Only Yesterday

By S. Y. Agnon; Barbara Harshav | Go to book overview

CHAPTER TWO
Tribulations of Travel

1

Close to sundown, the full wagon left, harnessed to three horses, loaded with nine people. The carter sat on his box and brandished the whip. The horses picked up their feet and started trotting easily and not fast. Easily, to make it easy for their owner to show the passengers they can rely on his horses, and not fast, for the road was long and the wagon was heavy.

The wagon left the city, leaving behind Jerusalem and its neighborhoods. The wheels rolled and they came to the Valley of Niftoah. And from the valley on the right, Kfar Lifta appeared, surrounded by trees and gardens. From there, the wagon rolled on and came to Motza. The horses stood still by themselves, for it is a simple custom that when they get to Motza, the horses stand still to rest a bit before they climb up the mountain. The passengers who weren't yet weary from the trip and were neither hungry nor thirsty, complained about the carter, who stopped his horses. But the carter looked benevolently at his horses who know the time for every purpose.

After they rested a bit, the carter signaled to them that the time had come for them to go. They bent their knees and bowed their heads and started going. The roads are winding, twisting and rising, they spin the cart and circle around themselves. And suddenly they seemed to descend into themselves and swallow themselves up. The cart rises up, and seems barely suspended and moving on thin air. The horses clop their feet on stones and knots and dirt, and dirt and knots and stones spray from under their feet, and they are suspended on thin air. The passengers began to fear they would fall and their bones would be strewn around. One remembered his wife and his

-377-

Notes for this page

Add a new note
If you are trying to select text to create highlights or citations, remember that you must now click or tap on the first word, and then click or tap on the last word.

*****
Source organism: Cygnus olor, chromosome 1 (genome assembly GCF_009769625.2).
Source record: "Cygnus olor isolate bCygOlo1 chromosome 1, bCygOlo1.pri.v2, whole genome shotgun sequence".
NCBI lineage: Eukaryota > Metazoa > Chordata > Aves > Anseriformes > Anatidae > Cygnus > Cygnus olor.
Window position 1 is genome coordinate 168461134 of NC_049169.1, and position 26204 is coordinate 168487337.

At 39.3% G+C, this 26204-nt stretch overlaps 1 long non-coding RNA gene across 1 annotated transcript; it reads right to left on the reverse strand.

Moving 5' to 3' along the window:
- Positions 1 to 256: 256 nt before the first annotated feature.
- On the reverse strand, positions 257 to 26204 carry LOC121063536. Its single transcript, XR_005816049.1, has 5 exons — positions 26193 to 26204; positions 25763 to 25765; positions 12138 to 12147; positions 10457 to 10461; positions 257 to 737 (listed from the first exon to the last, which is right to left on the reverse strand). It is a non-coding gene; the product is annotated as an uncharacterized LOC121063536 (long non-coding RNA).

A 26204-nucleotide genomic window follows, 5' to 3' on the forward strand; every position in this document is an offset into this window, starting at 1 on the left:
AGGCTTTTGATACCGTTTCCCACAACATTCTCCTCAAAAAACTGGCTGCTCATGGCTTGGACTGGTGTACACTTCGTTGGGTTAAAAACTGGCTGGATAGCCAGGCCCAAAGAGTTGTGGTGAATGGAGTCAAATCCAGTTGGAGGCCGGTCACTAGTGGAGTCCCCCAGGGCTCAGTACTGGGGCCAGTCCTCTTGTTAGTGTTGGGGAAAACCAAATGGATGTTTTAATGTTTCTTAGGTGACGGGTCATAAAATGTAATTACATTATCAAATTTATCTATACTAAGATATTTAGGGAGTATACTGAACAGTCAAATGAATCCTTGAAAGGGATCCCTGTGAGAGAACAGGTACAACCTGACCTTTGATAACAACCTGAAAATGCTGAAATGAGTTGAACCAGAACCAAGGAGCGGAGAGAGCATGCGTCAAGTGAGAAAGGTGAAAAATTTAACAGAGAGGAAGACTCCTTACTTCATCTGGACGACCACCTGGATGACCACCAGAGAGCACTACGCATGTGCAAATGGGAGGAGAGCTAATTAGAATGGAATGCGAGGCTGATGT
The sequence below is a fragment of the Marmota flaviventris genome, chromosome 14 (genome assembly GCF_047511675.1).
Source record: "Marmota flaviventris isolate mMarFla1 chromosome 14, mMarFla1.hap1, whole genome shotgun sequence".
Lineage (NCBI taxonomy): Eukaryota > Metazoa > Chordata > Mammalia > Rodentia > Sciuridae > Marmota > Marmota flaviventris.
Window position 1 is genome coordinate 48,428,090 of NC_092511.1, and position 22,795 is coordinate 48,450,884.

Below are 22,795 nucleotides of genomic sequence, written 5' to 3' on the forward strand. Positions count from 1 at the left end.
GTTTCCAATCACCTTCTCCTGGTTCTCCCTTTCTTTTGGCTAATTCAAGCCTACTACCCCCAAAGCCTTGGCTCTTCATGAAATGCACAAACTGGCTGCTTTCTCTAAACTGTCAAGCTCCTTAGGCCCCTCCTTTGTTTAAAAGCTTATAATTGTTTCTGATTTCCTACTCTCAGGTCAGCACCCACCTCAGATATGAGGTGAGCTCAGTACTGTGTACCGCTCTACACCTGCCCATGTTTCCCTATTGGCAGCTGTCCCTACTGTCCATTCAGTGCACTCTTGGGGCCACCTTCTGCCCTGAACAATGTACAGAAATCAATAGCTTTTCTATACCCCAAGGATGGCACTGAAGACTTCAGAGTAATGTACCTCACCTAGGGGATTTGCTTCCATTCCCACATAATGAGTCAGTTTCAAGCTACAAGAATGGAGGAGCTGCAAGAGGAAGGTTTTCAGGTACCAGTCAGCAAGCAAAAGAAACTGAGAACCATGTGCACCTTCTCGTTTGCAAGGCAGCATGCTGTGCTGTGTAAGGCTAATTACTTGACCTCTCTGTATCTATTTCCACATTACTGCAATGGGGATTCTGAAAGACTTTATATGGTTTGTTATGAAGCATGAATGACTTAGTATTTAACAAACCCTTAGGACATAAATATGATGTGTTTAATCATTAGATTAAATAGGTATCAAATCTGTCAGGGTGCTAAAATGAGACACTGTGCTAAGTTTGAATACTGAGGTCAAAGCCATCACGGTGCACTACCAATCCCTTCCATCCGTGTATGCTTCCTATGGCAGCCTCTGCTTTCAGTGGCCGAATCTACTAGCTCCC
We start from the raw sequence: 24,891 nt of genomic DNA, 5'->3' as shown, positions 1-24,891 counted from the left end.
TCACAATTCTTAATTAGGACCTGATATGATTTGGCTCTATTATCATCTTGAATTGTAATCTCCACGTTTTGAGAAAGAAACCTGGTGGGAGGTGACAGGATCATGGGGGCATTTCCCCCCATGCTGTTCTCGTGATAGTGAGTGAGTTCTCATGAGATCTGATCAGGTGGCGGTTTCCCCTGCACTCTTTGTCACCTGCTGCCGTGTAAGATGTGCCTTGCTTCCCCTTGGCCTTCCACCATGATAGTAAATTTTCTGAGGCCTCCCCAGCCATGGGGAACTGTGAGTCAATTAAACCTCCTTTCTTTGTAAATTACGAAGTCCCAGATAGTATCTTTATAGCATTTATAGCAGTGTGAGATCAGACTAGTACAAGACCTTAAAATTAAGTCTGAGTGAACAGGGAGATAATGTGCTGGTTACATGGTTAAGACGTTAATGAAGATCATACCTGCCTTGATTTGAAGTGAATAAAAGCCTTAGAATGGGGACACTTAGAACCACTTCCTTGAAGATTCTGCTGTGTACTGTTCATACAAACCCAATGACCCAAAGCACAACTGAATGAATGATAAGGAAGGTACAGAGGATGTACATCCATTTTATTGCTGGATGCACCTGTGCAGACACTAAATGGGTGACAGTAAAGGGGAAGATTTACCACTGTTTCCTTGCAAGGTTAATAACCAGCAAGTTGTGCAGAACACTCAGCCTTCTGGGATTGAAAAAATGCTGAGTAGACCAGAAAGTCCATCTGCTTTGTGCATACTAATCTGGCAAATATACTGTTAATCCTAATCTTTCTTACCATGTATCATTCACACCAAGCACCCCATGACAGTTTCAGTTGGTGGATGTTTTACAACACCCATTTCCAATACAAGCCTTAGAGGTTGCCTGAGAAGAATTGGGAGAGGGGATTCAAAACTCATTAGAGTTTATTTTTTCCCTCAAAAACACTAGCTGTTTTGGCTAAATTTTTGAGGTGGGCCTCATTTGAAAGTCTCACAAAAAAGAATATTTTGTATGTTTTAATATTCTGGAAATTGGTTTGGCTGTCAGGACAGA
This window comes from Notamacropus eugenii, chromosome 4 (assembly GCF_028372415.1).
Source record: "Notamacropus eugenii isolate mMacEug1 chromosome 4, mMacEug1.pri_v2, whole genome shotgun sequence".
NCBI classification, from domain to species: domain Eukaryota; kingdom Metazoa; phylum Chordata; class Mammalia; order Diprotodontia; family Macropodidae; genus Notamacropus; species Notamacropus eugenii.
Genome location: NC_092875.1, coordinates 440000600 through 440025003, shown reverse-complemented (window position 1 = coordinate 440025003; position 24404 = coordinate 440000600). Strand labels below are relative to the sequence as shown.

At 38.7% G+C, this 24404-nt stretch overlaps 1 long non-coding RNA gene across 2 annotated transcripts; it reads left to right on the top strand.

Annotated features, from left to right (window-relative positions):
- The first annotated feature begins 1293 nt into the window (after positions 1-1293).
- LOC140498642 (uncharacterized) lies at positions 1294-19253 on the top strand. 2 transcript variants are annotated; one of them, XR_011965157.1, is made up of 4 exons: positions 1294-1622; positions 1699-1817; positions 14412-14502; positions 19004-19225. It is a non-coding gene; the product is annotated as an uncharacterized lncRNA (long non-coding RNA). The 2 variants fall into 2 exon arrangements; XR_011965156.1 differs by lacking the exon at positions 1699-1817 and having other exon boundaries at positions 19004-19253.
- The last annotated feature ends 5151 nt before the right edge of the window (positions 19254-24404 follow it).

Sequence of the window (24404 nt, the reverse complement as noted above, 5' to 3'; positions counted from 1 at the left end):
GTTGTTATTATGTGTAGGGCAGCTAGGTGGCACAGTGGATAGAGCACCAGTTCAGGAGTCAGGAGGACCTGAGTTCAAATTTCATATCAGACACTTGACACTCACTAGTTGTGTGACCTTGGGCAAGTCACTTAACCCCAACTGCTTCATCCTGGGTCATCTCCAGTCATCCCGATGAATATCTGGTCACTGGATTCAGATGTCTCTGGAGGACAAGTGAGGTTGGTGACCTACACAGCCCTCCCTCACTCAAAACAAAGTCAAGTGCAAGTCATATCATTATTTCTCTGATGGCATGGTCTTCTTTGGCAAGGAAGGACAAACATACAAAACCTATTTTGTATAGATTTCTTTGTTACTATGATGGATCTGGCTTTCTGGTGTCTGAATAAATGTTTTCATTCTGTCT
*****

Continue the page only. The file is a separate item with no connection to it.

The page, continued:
One moment ...
Default project is now your active project.
Project items
Notes
Cite this page

Cited page

Style
Citations are available only to our active members.
Buy instant access to cite pages or passages in MLA 8, MLA 7, APA and Chicago citation styles.

(Einhorn, 1992, p. 25)

(Einhorn 25)

(Einhorn 25)

1. Lois J. Einhorn, Abraham Lincoln, the Orator: Penetrating the Lincoln Legend (Westport, CT: Greenwood Press, 1992), 25, http://www.questia.com/read/27419298.

Note: primary sources have slightly different requirements for citation. Please see these guidelines for more information.

Cited page

Bookmark this page
Only Yesterday
Table of contents

Table of contents

Settings

Settings

Typeface
Text size Smaller Larger Reset View mode
Search within

Search within this book

Look up

Look up a word

  • Dictionary
  • Thesaurus
Please submit a word or phrase above.
Print this page

Print this page

Why can't I print more than one page at a time?

Help
Full screen
Items saved from this book
  • Bookmarks
  • Highlights & Notes
  • Citations
/ 652

matching results for page

    Questia reader help

    How to highlight and cite specific passages

    1. Click or tap the first word you want to select.
    2. Click or tap the last word you want to select, and you’ll see everything in between get selected.
    3. You’ll then get a menu of options like creating a highlight or a citation from that passage of text.

    OK, got it!

    Cited passage

    Style
    Citations are available only to our active members.
    Buy instant access to cite pages or passages in MLA 8, MLA 7, APA and Chicago citation styles.

    "Portraying himself as an honest, ordinary person helped Lincoln identify with his audiences." (Einhorn, 1992, p. 25).

    "Portraying himself as an honest, ordinary person helped Lincoln identify with his audiences." (Einhorn 25)

    "Portraying himself as an honest, ordinary person helped Lincoln identify with his audiences." (Einhorn 25)

    "Portraying himself as an honest, ordinary person helped Lincoln identify with his audiences."1

    1. Lois J. Einhorn, Abraham Lincoln, the Orator: Penetrating the Lincoln Legend (Westport, CT: Greenwood Press, 1992), 25, http://www.questia.com/read/27419298.

    Cited passage

    Thanks for trying Questia!

    Please continue trying out our research tools, but please note, full functionality is available only to our active members.

    Your work will be lost once you leave this Web page.

    Buy instant access to save your work.

    Already a member? Log in now.

    Search by... Author
    Show... All Results Primary Sources Peer-reviewed

    Oops!

    An unknown error has occurred. Please click the button below to reload the page. If the problem persists, please try again in a little while.